At the same time, iron fortified infant cereal was invented by 3 Canadian Doctors at the Toronto Hospital for Sick Kids and was sold under the brand name Pablum. If you’re a millennial, maybe you’ve heard your parent or grandparent speak of this mystical and magical Pablum! The powdered infant cereal could be made into a thin soup and fed to babies at an early age. At this time, Pablum contained several added vitamins and minerals, including iron. Its invention was heralded as a public health success and its widespread use has been attributed with decreasing the rates of nutritional deficiencies in infants and toddlers! Side note: we think it’s so cool when food technology can help with treating nutrition deficiencies, right?!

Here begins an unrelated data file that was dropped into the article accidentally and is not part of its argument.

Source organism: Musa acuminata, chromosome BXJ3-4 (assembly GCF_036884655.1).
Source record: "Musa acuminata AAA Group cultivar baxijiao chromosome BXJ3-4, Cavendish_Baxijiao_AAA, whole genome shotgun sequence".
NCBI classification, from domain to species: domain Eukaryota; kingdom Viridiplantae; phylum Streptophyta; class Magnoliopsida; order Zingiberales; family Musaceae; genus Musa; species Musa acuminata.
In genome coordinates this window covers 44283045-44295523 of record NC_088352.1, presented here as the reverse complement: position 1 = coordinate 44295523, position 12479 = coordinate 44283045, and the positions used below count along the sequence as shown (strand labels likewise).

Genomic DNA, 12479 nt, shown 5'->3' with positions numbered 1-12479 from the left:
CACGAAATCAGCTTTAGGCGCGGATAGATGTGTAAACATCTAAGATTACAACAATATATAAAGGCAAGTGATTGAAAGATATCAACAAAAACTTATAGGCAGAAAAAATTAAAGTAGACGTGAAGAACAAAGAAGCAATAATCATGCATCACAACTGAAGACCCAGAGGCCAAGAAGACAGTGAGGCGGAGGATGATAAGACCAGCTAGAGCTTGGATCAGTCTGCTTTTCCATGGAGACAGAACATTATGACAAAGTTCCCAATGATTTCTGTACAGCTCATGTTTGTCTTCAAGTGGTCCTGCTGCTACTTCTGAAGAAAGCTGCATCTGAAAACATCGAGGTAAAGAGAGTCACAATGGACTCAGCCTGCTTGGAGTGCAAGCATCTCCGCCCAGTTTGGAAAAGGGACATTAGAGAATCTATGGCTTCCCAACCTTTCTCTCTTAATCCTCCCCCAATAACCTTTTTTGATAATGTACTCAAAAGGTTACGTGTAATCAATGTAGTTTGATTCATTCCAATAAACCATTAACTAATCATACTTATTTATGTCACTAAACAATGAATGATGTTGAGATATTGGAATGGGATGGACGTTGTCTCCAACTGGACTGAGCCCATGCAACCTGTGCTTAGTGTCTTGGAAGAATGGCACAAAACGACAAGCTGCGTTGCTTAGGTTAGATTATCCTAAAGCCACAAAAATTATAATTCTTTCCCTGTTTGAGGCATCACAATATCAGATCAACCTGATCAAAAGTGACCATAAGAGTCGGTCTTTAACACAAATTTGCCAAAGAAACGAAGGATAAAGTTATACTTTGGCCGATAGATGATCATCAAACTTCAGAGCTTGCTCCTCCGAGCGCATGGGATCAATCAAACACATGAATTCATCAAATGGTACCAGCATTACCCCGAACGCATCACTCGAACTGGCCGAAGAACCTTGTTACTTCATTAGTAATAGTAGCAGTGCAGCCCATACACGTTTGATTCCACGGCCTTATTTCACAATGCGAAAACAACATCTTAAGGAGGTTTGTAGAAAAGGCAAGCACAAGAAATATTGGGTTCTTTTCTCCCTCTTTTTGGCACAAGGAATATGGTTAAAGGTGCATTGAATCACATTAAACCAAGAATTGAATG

The excitement of introducing solid foods to babies took hold and people started to feed their babies at younger and younger ages. In Minnesota in the 1960s, it’s estimated that almost 80% of babies were already being fed complementary foods by 1 month of age!
What kind of food could a baby of 1 month old possibly ingest? Pablum, of course! And thus, despite more recent delays in introducing solids to babies at 4-6 months: an age when babies would be able to handle a thicker texture, infant cereal became firmly established as THE first food for baby. This tradition continued until quite recently.
Recommendations have been revised to include ALL food sources that are good sources of iron.
When people heard that meat was now recommended as a first food, some thought this automatically meant that infant cereal was no longer recommended AT ALL. This wasn’t true, it’s still included in a parent’s tool box of foods that are high in iron.
Here are the current recommendations from several organizations about which foods to feed baby. You’ll notice that they all include iron-fortified infant cereal as one of the options:
Why Start With Baby Cereal? Why Give Baby Rice Cereal?